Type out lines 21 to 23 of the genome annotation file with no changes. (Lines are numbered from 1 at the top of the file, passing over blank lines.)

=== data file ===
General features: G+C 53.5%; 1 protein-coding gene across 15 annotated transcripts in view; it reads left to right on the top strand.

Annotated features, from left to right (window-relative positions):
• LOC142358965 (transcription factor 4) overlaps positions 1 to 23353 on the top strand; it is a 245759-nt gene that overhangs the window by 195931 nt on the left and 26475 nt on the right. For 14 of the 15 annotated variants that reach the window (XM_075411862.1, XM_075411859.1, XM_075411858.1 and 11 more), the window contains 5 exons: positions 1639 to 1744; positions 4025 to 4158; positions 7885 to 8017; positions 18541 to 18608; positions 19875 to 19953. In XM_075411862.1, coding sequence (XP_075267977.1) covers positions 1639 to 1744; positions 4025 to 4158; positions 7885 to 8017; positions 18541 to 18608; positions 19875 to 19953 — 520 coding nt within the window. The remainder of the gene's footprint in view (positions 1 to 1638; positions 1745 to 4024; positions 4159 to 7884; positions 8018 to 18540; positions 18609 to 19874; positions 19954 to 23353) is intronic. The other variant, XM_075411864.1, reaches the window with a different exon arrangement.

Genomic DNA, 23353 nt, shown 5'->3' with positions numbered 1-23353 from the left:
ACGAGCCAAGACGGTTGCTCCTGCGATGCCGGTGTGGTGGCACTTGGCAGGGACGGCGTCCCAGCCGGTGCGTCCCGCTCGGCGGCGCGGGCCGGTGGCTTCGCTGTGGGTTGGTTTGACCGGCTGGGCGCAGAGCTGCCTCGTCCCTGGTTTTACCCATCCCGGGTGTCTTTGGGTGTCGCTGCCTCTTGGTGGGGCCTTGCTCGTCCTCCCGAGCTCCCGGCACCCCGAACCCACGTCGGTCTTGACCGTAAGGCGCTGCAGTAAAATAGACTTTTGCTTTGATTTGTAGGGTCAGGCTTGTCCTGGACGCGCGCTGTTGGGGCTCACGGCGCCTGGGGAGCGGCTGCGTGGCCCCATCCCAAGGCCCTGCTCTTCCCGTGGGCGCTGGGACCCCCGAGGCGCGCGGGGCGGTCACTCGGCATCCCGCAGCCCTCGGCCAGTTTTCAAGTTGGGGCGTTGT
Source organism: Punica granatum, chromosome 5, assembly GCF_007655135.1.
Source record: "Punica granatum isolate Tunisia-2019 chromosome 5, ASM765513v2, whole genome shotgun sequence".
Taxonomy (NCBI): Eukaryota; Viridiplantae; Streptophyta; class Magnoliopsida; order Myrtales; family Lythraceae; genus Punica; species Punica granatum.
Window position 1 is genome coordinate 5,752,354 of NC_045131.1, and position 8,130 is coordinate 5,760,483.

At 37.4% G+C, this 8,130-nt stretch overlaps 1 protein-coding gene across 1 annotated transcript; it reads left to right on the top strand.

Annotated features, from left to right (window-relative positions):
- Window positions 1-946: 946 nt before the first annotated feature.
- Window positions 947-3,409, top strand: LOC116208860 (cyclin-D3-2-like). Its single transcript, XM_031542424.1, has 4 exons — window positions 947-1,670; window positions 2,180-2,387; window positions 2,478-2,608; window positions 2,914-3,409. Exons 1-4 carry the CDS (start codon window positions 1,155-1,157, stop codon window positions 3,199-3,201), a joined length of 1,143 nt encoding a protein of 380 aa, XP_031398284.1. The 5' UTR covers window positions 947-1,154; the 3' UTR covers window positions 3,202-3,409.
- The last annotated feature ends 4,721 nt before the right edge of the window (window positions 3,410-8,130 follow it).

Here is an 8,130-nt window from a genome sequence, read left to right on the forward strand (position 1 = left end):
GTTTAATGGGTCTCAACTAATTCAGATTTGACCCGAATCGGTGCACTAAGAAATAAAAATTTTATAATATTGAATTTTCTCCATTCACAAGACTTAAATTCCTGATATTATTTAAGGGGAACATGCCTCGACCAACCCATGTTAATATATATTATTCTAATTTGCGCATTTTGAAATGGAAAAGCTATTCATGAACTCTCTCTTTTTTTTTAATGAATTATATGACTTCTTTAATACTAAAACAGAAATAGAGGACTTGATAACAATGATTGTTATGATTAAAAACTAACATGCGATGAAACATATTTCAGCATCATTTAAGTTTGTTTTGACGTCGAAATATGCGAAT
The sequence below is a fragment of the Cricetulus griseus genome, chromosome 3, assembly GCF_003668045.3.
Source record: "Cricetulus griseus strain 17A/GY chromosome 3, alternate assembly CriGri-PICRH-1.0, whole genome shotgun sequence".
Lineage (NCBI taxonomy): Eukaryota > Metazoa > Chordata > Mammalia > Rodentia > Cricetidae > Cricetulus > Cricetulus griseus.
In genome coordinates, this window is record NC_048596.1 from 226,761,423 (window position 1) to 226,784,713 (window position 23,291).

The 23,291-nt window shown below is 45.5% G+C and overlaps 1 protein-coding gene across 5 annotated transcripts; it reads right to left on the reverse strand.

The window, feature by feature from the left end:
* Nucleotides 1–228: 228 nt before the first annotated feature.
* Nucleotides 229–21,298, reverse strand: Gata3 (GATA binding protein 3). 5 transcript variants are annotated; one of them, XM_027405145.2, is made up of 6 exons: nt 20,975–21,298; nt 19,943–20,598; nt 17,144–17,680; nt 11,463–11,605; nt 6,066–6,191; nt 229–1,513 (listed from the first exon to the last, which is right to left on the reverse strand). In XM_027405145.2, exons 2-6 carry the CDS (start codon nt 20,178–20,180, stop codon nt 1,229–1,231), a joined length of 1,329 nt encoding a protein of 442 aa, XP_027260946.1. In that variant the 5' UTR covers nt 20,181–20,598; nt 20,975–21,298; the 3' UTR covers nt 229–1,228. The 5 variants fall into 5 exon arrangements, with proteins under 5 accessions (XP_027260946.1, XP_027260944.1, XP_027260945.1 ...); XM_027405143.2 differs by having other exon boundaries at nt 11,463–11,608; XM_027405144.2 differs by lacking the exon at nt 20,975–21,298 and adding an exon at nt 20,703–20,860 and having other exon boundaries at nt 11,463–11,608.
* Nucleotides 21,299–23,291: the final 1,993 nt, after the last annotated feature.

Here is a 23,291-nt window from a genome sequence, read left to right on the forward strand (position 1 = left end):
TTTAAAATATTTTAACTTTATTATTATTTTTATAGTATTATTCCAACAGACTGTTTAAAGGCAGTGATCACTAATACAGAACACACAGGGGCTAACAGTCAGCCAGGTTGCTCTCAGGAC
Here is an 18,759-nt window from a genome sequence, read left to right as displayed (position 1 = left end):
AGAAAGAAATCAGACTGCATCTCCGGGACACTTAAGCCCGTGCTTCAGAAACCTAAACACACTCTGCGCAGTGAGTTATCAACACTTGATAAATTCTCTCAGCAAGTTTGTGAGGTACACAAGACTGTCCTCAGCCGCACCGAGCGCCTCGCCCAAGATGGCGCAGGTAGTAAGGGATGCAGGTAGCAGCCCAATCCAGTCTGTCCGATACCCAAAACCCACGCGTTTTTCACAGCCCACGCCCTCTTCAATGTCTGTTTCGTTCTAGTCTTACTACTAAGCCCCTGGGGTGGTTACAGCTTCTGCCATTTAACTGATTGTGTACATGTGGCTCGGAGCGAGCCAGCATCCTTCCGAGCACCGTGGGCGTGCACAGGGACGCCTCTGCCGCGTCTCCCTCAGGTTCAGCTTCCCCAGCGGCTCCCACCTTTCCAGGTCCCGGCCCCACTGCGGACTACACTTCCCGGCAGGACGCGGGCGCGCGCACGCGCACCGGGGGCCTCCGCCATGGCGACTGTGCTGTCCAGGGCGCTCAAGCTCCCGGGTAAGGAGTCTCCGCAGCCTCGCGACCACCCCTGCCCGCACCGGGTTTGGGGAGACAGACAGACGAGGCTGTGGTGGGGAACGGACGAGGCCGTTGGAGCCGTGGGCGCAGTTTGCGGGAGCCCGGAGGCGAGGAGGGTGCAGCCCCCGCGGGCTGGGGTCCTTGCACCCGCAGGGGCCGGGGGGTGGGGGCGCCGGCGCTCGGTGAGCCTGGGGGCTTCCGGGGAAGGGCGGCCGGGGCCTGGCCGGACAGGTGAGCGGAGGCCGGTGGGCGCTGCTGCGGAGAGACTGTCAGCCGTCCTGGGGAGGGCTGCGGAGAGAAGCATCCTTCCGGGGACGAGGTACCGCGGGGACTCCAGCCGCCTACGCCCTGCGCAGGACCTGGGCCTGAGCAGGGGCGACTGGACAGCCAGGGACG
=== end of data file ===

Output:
The 23,291-nt window shown below is 45.5% G+C and overlaps 1 protein-coding gene across 5 annotated transcripts; it reads right to left on the reverse strand.

The window, feature by feature from the left end:
* Nucleotides 1–228: 228 nt before the first annotated feature.